Or do what one of my clients, CEO Jesper Moeller of the Toms Group in Copenhagen does; make it a habit to lunch with your people in the cafeteria on a regular basis. This level of visibility will get you closer to your team members and enable you to figure out what is really going on, while at the same time giving your employees first hand information about you, so that the negative grapevine has less of an opportunity to flourish.

Show More Empathy than You Think is Wise
Showing empathy means that you see the world through your team members' eyes. You've got to understand their fears, apprehensions and motivations. This is a great time to practice your active listening skills. (For help with this read The Power of Communication: How to Increase Your Personal and Professional Effectiveness, C197 And keep in mind that when you deliver news, especially potentially bad news, at the time of delivery you are in different mental place than your team members. You've already had a chance to digest the news and work through the anxiety that all of us struggle with during any type of change-even if it's good for us. They, on the other hand, are likely hearing it for the first time and need lots of TLC to deal with it.
Showing empathy also means that you get to know your team members-I mean really get to know them. Don't be like some of the executives I coach and delude yourself. Instead be tough with yourself. Grab your calendar, and look at the last five working days. How much time did you dedicate to nurturing the relationships with your team members? I don't mean how much time did you spend telling them what to do. I'm talking about how much time did you spend talking with them . . . not at them? Talking with them about their concerns, their fears and apprehensions. And don't forget to ask them about their spouses, their children, their aging parents, and the many personal challenges they face? Being there for them with compassion, assistance and time off when they have professional or even personal challenges like a sick child, an aging parent or even worse a death in the family. Here is an important realization for you to take advantage of: "When the 'yogurt' hits the fan, your team members will not do it for your organization. However, they may do it for you." So let me ask you, how much empathy have you shown them lately?

Practice "Pragmatic Optimism"
During or any type of challenges, acting giddy and telling people they have nothing to worry about is just not going to cut it. Instead I encourage you to demonstrate "pragmatic optimism." (Sounds like an oxymoron, doesn't it?)
I identified three types of optimists in How to Maximize Professional Potential & Increase Your Earning Power in Nutrition & Dietetics (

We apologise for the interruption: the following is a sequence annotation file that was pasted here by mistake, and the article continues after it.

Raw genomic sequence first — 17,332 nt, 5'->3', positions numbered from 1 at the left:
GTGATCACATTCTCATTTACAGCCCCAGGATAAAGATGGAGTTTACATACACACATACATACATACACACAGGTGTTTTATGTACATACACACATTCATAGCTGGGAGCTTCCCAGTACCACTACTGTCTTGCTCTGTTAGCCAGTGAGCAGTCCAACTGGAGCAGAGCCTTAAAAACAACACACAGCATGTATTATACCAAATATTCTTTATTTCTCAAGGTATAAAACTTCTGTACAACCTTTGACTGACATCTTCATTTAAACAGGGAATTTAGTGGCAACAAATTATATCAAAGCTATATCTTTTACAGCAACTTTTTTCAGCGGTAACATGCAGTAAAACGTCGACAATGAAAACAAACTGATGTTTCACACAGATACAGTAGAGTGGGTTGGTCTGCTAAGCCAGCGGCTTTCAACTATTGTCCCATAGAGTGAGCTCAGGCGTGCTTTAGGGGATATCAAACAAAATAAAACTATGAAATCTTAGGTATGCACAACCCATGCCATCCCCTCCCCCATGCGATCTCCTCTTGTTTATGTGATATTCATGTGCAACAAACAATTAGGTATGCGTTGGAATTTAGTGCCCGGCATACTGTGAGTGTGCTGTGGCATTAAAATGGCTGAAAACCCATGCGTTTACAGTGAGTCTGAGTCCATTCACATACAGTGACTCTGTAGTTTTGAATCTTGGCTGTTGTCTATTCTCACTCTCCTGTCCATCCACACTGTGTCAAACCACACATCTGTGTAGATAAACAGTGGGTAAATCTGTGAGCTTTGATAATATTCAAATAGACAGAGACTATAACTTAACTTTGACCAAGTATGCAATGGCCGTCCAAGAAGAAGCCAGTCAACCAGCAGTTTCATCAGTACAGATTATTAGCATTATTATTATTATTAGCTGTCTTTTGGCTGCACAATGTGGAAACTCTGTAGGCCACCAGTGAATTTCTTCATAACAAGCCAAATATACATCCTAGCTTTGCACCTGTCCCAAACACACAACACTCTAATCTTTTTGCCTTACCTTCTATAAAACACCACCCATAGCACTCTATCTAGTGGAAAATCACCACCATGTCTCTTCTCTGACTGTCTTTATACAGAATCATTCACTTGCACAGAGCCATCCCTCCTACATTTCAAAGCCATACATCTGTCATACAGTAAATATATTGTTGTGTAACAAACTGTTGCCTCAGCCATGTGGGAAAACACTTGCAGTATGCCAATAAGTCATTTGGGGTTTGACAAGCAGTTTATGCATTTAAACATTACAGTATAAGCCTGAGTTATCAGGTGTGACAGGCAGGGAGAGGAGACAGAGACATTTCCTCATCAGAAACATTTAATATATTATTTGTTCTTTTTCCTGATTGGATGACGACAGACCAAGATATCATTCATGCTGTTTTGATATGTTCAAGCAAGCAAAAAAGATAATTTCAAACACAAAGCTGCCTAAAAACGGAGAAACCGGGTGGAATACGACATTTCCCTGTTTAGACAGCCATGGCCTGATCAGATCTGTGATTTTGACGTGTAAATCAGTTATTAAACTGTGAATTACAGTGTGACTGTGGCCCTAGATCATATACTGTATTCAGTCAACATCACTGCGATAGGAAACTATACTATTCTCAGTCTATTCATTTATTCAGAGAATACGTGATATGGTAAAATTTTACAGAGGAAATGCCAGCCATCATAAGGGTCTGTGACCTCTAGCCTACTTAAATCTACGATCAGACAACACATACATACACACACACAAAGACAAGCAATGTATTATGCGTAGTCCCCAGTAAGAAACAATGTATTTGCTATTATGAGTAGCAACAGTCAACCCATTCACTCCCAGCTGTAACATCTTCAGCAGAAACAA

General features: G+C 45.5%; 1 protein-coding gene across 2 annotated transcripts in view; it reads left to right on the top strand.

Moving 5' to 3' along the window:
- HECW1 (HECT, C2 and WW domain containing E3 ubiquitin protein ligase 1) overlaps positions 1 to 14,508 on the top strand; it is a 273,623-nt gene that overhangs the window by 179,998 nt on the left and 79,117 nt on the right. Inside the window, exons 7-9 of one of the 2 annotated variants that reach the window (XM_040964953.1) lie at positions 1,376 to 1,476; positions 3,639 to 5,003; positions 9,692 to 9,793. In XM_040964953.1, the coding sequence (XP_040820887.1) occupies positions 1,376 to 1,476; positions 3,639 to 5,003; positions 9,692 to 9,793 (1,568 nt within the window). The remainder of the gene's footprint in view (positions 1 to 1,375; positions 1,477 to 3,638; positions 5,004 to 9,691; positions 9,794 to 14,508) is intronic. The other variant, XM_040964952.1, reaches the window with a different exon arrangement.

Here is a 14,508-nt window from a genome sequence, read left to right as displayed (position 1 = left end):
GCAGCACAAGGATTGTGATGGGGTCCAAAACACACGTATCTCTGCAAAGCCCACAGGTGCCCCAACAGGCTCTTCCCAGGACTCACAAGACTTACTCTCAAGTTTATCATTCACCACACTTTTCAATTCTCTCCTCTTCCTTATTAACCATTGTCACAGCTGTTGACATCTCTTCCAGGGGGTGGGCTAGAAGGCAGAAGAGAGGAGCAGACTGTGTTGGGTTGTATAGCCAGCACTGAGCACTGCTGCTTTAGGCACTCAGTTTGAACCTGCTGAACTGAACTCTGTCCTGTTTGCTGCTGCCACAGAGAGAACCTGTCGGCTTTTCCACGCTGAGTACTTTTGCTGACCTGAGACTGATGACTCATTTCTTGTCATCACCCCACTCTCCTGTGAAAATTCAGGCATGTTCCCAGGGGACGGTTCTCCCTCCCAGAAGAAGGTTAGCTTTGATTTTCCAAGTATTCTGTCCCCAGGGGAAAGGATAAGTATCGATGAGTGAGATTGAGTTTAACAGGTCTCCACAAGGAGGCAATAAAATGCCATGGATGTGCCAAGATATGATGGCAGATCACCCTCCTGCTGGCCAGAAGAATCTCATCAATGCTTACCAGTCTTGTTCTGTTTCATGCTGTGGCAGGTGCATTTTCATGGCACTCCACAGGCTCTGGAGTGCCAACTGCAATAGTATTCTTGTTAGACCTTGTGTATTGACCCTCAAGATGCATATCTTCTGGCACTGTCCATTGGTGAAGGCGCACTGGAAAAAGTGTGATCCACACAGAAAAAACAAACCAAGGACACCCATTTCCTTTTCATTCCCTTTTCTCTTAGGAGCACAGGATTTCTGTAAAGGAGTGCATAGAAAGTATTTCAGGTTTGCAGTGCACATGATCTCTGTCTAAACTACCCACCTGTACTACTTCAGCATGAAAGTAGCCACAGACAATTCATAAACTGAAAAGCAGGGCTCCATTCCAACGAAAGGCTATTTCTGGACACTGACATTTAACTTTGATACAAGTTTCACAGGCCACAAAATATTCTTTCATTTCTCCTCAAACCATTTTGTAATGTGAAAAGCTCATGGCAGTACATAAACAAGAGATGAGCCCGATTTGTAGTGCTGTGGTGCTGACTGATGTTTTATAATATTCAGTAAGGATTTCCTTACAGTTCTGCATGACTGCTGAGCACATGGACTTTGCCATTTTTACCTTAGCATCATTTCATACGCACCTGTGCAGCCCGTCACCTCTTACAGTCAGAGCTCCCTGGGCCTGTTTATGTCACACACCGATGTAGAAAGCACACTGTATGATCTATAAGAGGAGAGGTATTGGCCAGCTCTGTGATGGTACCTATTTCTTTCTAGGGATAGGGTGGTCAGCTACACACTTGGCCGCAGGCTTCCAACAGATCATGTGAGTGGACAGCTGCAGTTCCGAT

Type 1-the unrealistic optimists have learned it's important to think positive. Unfortunately they only learned half the lesson. They talk a good game, but have no fire-in-the-belly, or a clearly defined action plan. When things don't go the way they expect, they are stranded. Ultimately they become discouraged, and give up. They may continue to smile, maintain a superficial positive attitude, and pretend that everything will turn out for the better. Often it will not, and they become disillusioned and cynical.
Type 2-the eternal optimists are like the people I've met in Jamaica. Regardless of what happens to them, no matter how bad things get, they're governed by the axiom: "Don't worry, be happy." In the face of adversity, they invoke a higher order, shrug it off, and just go on with it. They are almost on the right track. Many have dreams, but most lack passion, fire-in-the belly, action plans, energy, and the will to persevere when the going gets rough. In short, they talk a good game, but they don't persist.
Type 3-the pragmatic optimists recognize we live in an imperfect world, a world in which success is not a straight line, and were nothing goes only one way. Instead it is fraught with obstacles, pain, hard work, sweat, blood, and tears. (Sorry I didn't mean to get that dramatic.) Pragmatic optimists accept setbacks, tragedies, losses, and disasters as the normal order of things, as lessons from which to learn, and as challenges to be mastered. Because they do not perceive obstacles and set-backs as failures, they are able to deal with them constructively. (President Barack Obama strikes me as a pragmatic optimist.) In short, they have the capacity to persevere, and more importantly they have the ability to help their team members do the same.
For more up-to-date leadership strategies read: Leadership--Helping Others to Succeed, W. Bennis, P. Schroeder, W. J. Rinke, G. Mitchell, et al., see "Hot Off the Press" above or click here.

Please join me in supporting Donna S. Martin, EdS, RD, LD, SNS, a candidate for the office of Treasurer-Elect of the Academy of Nutrition and Dietetics (Formerly ADA).
January is the time of year when we focus on making New Year's resolutions. As one of your 2012 resolutions, I challenge you to VOTE this year - not only as a United States citizen - but also as a member of the Academy of Nutrition and Dietetics, beginning online on 2/1/12.
Check out all of the candidates at
Connect with Donna on Facebook: or join her on Linkedin:
Please share this message with your dietetic friends and colleagues. If you would like to discuss any professional issues with Donna, email her at


  • If you're going to try cross-country skiing, start with a small country.
  • I know I got a lot of exercise the last few years … just getting over the hill.
  • The advantage of exercising every day is so when you die, they'll say: "She looks good, doesn't she."


Dr. Wolf J. Rinke, RD, CSP is the president of Wolf Rinke Associates--an accredited provider of easy to use CPE home study programs for nutrition professionals since 1990 available at He is also a highly effective management consultant and executive coach who specializes in building peak performance organizations, teams and individuals, and an author of numerous CPE home study courses, audio/video programs as well as several best selling management, leadership and self-development books including Make it a Winning Life--Success Strategies for Life, Love and Business. In addition he is an internationally recognized keynote speaker and seminar leader who delivers customized presentations that combine story telling, humor and motivation with specific "how to" action strategies that participants can apply immediately to improve their personal and professional lives. Preview a demo at or call 800-828-9653. If you have questions, or would like him to address a specific issue or topic please e-mail him at